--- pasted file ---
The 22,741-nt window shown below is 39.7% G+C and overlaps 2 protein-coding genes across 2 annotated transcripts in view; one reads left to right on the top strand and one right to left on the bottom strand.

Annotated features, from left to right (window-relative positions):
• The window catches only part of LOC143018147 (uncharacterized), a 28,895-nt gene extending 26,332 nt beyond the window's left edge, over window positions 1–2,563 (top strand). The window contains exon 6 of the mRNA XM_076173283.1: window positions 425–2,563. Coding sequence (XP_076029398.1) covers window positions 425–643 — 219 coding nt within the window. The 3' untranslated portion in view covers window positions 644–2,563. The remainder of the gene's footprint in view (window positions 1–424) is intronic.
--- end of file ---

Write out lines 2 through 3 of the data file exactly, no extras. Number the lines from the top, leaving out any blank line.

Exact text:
Annotated features, from left to right (window-relative positions):
• The window catches only part of LOC143018147 (uncharacterized), a 28,895-nt gene extending 26,332 nt beyond the window's left edge, over window positions 1–2,563 (top strand). The window contains exon 6 of the mRNA XM_076173283.1: window positions 425–2,563. Coding sequence (XP_076029398.1) covers window positions 425–643 — 219 coding nt within the window. The 3' untranslated portion in view covers window positions 644–2,563. The remainder of the gene's footprint in view (window positions 1–424) is intronic.